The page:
Cook Computing

Document Management

November 22, 2002 Written by Charles Cook

Chris Sells recently discussed the limitations of hierachical forms of data organization. This was interesting because several years ago I worked on a document management system which attempted to address this problem. In this system a document existed in its own right without requiring the concept of belonging to a container in a hierarchy. Obviously some form of organization was required and this could be achieved in two ways. First, a document could have one or more parents, each parent being a folder or another document, the latter specifically to allow for composite documents built up via OLE linking. So although a hierarchy could still be implemented you could develop a much more network oriented organisation of your data. This was useful for creating different views of your documents which gets away from the idea of the often too limiting strict hierarchy.

Second, and more significant, was the concept of search folders, where the contents of a folder were based on search criteria which were evaluated each time the folder was opened or refreshed. The search criteria were of various types such as ownership, date created/modifed, title, document type, size, description, keywords, and even content which is where I came in: I had ownership of the separate UNIX-based document store which performed full-text indexing of the documents. I seem to remember that the system also allowed you to request notifications to be sent whenever the contents of a search folder changed but this may be wishful thinking.

Was it successful? Yes, I think it was. If you were lazy or had better things to do than spend all day tidily organising your folders you could just chuck documents into the DMS and rely on the search folders to do the work for you. I wish I could do that now with the thousands of documents I have archived. Windows does provide searching for documents based on various criteria but the searches are transitory and the UI is not integrated into the standard Windows Explorer application, so it pales into comparison with a more thoroughly implemented document management client. Ive seen reports that a future version of Windows is going to have a file store based on a database so maybe things will get a lot more interesting in this area.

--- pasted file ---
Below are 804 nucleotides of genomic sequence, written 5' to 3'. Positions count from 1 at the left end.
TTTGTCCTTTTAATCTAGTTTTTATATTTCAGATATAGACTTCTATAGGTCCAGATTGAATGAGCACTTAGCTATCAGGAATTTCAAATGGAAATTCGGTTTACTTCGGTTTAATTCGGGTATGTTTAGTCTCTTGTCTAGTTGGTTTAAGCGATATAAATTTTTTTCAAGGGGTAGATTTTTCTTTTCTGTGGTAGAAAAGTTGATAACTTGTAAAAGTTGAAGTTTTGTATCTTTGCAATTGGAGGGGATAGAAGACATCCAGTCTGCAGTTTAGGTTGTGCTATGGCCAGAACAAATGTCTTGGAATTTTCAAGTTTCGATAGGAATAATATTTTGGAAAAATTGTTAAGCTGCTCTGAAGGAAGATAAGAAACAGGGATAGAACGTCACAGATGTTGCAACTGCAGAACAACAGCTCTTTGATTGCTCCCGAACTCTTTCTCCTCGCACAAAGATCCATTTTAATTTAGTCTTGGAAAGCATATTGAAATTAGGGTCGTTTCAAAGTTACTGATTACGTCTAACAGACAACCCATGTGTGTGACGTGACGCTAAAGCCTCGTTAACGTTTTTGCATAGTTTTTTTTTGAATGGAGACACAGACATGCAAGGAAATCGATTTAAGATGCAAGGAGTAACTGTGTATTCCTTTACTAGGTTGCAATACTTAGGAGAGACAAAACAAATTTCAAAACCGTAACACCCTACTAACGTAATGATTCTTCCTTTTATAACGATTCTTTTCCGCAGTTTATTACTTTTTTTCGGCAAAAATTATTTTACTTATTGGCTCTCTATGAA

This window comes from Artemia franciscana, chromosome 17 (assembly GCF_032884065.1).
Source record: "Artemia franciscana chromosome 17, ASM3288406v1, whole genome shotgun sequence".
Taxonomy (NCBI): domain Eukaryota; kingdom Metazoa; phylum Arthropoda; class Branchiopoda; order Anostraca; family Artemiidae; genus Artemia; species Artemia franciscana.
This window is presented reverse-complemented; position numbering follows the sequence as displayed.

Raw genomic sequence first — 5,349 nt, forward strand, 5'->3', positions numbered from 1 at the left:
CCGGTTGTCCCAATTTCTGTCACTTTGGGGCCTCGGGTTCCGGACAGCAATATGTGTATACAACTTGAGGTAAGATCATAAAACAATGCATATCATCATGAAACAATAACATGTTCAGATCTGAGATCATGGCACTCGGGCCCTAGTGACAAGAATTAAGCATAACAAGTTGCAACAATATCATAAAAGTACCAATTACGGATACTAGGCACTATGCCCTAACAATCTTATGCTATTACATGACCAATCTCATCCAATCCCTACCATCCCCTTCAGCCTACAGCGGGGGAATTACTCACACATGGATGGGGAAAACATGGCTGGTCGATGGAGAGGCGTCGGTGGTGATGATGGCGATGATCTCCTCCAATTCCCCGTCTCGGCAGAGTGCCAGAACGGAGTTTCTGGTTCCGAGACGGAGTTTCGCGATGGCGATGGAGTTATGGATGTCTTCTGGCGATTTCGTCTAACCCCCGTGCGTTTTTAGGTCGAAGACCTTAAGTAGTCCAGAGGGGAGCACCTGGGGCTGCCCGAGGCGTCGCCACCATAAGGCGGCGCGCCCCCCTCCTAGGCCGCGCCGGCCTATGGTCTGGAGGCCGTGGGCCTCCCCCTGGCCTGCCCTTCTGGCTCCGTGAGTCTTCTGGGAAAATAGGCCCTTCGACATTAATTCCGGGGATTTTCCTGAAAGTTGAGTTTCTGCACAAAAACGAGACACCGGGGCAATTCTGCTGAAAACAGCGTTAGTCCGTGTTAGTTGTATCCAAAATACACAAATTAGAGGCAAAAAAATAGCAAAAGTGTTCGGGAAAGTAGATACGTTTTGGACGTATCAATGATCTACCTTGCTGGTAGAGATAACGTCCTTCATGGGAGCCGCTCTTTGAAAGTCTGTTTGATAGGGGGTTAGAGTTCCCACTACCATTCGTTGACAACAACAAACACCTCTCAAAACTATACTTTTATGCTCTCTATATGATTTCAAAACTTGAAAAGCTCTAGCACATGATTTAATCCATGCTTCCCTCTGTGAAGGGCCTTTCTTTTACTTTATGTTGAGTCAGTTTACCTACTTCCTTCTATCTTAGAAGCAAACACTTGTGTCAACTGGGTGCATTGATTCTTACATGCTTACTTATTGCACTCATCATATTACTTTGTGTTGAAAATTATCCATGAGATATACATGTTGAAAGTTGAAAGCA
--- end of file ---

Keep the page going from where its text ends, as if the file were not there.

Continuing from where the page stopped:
The key to all this is the user interface. Clever interfaces which appeal to developer types simply just dont work with the vast majority of users yet how do you present concepts like these without a complex UI?. The client of the DMS I worked on also had to handle both versions and revisions of versions of documents (but well worth it because this is so much more powerful than just providing a single level of versioning) so you can imagine how difficult it was to convey all these various complexities in an understandable UI.

I could do with a screenshot to refer to because my memory of the UI is a bit hazy now but the main problem that comes to mind was that the UI did not show the parents of a document very satisfactorily, so browsing in this direction was difficult. Thats speaking as a developer of course. Maybe the concept of a document being accessible in two or more folders would be completely alien to the average user and any attempt to represent this would not have worked.

When I scan over the thousands of documents I now have stored in the archive hierarchy on my hard disk its obvious that I need a much better way of managing this data. Maybe I could do a lot better using the inbuilt indexing facilities of Windows and the ability to create links in the file system but I would still be missing the ability to add metadata to files and anyway it all seems like too much work.